If you came here looking for a hit piece on Pedro Strop or Joe Maddon, you’re in the wrong place. While both bear at least some measure of blame for the Cubs’ inability to hold late leads, it’s not going to do any good to point the greasy finger of blame in one particular direction.
I will point out, however, that Strop has not been himself in July and really needs to be moved out of a high-leverage role for the time being. Maybe for good, depending on what the Cubs do at the deadline. Through nine innings this month, the most he’s pitched in any month this season due to recurring injuries, Strop has given up a .324 average, .997 OPS, and .411 wOBA.
The situation is even more dire when we look at leverage, since the 34-year-old righty has struggled more when the pressure is turned up. He’s faced 46 batters in low-leverage situations (as defined by FanGraphs) this season, holding them to a .143 average, .479 OPS, and .213 wOBA. In medium-leverage situations, 29 batters have a .148 average with a .614 OPS and .241 wOBA.
But when things get really tight, like Friday night in Milwaukee, Strop has simply not been sharp. The 37 opponents he’s faced in high-leverage situations have hit .406 with a 1.267 OPS and .515 wOBA. Those numbers are actually much worse in July, but they’re only drawn from 15 batters. The thing about short relievers, though, is that they’re always going to be dealing with small-sample results.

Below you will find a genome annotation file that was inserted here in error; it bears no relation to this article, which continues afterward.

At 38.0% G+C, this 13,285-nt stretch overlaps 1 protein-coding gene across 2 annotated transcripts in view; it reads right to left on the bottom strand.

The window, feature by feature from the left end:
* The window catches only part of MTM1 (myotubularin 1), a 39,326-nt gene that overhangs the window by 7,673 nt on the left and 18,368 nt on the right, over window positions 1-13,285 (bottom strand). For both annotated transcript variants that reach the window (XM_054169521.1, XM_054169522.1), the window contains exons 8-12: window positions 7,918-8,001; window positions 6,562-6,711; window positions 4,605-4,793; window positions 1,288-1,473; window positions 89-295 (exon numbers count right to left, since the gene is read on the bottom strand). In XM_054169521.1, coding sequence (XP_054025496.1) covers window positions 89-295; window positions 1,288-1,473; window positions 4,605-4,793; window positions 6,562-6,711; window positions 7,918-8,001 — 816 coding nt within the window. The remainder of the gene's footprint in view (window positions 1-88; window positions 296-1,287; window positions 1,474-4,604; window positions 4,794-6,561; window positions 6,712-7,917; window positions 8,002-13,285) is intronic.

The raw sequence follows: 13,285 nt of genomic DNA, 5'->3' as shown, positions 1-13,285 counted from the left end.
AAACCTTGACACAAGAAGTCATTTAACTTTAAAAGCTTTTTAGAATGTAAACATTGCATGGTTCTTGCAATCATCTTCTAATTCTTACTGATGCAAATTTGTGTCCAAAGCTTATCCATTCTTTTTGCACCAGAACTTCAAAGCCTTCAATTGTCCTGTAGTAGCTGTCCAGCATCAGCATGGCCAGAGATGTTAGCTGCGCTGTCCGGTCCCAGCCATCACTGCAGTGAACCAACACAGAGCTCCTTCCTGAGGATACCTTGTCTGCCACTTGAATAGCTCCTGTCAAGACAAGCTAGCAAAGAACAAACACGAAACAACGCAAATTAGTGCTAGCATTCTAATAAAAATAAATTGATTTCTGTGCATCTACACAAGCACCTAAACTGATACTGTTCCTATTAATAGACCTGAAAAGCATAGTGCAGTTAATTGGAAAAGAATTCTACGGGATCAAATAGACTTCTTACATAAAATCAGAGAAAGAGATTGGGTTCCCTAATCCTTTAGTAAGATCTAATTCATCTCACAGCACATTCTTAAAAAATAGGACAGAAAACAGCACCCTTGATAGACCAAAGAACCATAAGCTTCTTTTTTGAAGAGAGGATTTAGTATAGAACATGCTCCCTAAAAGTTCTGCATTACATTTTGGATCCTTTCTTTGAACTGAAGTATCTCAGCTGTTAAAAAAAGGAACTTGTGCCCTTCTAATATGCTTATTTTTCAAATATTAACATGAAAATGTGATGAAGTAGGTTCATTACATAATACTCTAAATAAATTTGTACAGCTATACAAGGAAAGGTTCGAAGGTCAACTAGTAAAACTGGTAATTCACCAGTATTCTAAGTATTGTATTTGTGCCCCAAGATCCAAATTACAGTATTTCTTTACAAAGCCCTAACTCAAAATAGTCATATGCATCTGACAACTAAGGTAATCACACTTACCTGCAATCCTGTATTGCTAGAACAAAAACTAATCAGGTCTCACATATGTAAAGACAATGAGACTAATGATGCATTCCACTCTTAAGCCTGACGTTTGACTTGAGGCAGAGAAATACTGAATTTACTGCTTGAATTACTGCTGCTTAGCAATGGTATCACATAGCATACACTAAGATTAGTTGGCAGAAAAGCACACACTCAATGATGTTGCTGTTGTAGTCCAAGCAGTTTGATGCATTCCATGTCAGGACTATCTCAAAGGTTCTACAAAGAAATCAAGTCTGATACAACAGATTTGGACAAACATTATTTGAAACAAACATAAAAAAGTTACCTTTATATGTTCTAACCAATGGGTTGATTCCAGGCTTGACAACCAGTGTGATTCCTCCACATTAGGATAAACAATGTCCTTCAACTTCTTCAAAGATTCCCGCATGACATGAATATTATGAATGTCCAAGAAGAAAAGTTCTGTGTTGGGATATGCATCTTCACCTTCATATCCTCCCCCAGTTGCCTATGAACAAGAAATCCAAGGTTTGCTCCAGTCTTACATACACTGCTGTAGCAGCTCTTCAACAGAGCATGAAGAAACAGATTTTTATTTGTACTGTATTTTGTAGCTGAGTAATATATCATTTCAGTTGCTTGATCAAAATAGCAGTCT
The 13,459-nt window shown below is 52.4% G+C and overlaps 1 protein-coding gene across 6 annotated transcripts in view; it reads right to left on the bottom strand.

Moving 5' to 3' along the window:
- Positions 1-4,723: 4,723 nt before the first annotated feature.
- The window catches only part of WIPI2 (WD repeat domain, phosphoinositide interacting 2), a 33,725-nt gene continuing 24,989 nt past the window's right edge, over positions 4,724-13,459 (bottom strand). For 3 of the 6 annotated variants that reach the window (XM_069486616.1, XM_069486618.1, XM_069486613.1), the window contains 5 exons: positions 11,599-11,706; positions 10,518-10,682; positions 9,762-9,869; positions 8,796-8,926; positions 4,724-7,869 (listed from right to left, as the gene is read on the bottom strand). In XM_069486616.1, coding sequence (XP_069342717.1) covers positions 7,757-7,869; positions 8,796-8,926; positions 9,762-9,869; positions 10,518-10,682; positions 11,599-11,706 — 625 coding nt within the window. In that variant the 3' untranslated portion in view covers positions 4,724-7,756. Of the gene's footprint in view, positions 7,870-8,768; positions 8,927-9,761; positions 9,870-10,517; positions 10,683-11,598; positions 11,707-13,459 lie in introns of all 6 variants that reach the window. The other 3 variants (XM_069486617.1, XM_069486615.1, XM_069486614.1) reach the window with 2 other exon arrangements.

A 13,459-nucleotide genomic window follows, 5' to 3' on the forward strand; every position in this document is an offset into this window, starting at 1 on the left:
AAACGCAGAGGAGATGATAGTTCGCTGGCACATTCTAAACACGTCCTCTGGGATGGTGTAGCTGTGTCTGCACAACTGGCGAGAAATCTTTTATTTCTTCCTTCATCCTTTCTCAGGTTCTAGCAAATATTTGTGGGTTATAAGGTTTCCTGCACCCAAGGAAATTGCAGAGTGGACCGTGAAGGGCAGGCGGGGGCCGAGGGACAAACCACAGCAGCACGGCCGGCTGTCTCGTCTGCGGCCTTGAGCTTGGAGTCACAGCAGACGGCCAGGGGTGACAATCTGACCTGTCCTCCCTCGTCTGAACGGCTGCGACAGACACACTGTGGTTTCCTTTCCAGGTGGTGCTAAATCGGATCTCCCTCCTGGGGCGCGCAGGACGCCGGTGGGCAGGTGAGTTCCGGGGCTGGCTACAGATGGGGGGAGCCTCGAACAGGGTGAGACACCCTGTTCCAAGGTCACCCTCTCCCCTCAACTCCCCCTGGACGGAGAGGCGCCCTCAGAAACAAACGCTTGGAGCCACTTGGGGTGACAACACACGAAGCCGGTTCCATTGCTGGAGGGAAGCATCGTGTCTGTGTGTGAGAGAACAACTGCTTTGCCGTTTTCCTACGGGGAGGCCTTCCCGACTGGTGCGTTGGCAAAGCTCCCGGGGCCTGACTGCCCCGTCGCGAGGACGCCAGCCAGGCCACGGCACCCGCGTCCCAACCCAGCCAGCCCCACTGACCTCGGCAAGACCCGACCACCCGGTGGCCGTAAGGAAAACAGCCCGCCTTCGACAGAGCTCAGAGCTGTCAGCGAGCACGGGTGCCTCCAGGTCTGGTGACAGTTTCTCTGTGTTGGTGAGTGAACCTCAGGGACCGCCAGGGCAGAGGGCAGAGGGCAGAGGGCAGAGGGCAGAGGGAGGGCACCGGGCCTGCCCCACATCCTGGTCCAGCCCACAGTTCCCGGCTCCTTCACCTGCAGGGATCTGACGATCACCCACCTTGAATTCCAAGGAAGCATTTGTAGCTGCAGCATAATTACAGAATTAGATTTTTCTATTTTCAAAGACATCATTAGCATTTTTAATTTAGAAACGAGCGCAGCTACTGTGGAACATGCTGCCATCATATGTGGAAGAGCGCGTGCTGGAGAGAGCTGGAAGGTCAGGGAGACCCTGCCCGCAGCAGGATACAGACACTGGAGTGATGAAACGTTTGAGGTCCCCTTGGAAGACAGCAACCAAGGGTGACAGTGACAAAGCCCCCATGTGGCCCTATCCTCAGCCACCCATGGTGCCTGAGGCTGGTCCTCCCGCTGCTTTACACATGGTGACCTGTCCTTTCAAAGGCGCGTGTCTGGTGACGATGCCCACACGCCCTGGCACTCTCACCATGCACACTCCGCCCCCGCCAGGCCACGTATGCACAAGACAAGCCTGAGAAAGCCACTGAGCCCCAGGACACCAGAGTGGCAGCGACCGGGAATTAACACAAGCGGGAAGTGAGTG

As such, you can forgive a manager for running a guy out there after a bad inning or two because even the best pitchers are going to have hiccups. But there comes a point at which said manager needs to realize when something has moved from acute to chronic, and Strop seems to have long since passed that threshold.
That isn’t to say he can’t regain his form as one of the best and most consistent relievers in Cubs history, only that he is not a reliable option late in close games. And he sure as hell shouldn’t be brought into a dirty inning in those same tight situations. Which brings us to the bigger issue of the Cubs simply not having the horses to pull the load when they need to carry a lead to Craig Kimbrel.
We’ll talk about Kimbrel’s role more specifically here in a bit, but let’s first take a look at how the Cubs have performed this season in terms of runs allowed per inning. I’d tell you to pay particular attention to the 7th and 8th innings, especially on the road, but I’ve made it pretty obvious for you below.
If you’re wondering about the home/road splits in other innings, you can find them in the link above. Those two particular frames stood out because we’ve seen time and again how difficult they’ve been for the Cubs to navigate. And that’s not all on the pitching, since the Cubs’ offense ranks 27th in MLB with 0.43 runs/inning in the 7th inning. They’re a little better in the 8th, putting up 0.58 runs (11th), but they’re back to 15th with 0.37 runs in the 9th.